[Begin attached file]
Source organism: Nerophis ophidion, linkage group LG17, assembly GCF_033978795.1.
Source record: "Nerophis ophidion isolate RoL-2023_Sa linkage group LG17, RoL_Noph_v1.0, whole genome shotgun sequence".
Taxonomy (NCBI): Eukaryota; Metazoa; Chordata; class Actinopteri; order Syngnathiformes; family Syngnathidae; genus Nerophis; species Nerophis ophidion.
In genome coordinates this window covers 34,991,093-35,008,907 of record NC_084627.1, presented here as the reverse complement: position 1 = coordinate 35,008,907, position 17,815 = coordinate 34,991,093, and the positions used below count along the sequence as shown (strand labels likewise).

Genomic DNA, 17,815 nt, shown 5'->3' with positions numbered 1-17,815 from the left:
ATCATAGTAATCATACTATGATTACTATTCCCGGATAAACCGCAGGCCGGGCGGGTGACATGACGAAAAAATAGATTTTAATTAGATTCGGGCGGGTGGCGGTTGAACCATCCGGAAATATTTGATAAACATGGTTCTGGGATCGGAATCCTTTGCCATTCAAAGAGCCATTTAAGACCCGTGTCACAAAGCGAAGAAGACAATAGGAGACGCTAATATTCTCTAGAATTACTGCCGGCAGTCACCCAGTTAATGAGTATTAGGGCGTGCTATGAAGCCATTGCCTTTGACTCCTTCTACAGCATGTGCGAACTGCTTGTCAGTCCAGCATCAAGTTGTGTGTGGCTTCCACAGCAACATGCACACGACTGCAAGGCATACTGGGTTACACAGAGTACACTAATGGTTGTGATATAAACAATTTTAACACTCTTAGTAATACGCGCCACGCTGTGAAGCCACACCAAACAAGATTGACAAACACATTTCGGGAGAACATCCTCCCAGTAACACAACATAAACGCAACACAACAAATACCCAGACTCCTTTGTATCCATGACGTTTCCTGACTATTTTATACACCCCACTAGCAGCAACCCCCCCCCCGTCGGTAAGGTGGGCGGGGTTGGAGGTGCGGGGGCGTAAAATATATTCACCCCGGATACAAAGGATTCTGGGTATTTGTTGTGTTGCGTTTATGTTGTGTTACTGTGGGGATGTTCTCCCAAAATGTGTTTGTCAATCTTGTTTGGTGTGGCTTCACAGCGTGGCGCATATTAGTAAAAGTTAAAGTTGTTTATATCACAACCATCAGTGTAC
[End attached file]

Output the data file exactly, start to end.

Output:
Source organism: Nerophis ophidion, linkage group LG17, assembly GCF_033978795.1.
Source record: "Nerophis ophidion isolate RoL-2023_Sa linkage group LG17, RoL_Noph_v1.0, whole genome shotgun sequence".
Taxonomy (NCBI): Eukaryota; Metazoa; Chordata; class Actinopteri; order Syngnathiformes; family Syngnathidae; genus Nerophis; species Nerophis ophidion.
In genome coordinates this window covers 34,991,093-35,008,907 of record NC_084627.1, presented here as the reverse complement: position 1 = coordinate 35,008,907, position 17,815 = coordinate 34,991,093, and the positions used below count along the sequence as shown (strand labels likewise).

Genomic DNA, 17,815 nt, shown 5'->3' with positions numbered 1-17,815 from the left:
ATCATAGTAATCATACTATGATTACTATTCCCGGATAAACCGCAGGCCGGGCGGGTGACATGACGAAAAAATAGATTTTAATTAGATTCGGGCGGGTGGCGGTTGAACCATCCGGAAATATTTGATAAACATGGTTCTGGGATCGGAATCCTTTGCCATTCAAAGAGCCATTTAAGACCCGTGTCACAAAGCGAAGAAGACAATAGGAGACGCTAATATTCTCTAGAATTACTGCCGGCAGTCACCCAGTTAATGAGTATTAGGGCGTGCTATGAAGCCATTGCCTTTGACTCCTTCTACAGCATGTGCGAACTGCTTGTCAGTCCAGCATCAAGTTGTGTGTGGCTTCCACAGCAACATGCACACGACTGCAAGGCATACTGGGTTACACAGAGTACACTAATGGTTGTGATATAAACAATTTTAACACTCTTAGTAATACGCGCCACGCTGTGAAGCCACACCAAACAAGATTGACAAACACATTTCGGGAGAACATCCTCCCAGTAACACAACATAAACGCAACACAACAAATACCCAGACTCCTTTGTATCCATGACGTTTCCTGACTATTTTATACACCCCACTAGCAGCAACCCCCCCCCCGTCGGTAAGGTGGGCGGGGTTGGAGGTGCGGGGGCGTAAAATATATTCACCCCGGATACAAAGGATTCTGGGTATTTGTTGTGTTGCGTTTATGTTGTGTTACTGTGGGGATGTTCTCCCAAAATGTGTTTGTCAATCTTGTTTGGTGTGGCTTCACAGCGTGGCGCATATTAGTAAAAGTTAAAGTTGTTTATATCACAACCATCAGTGTAC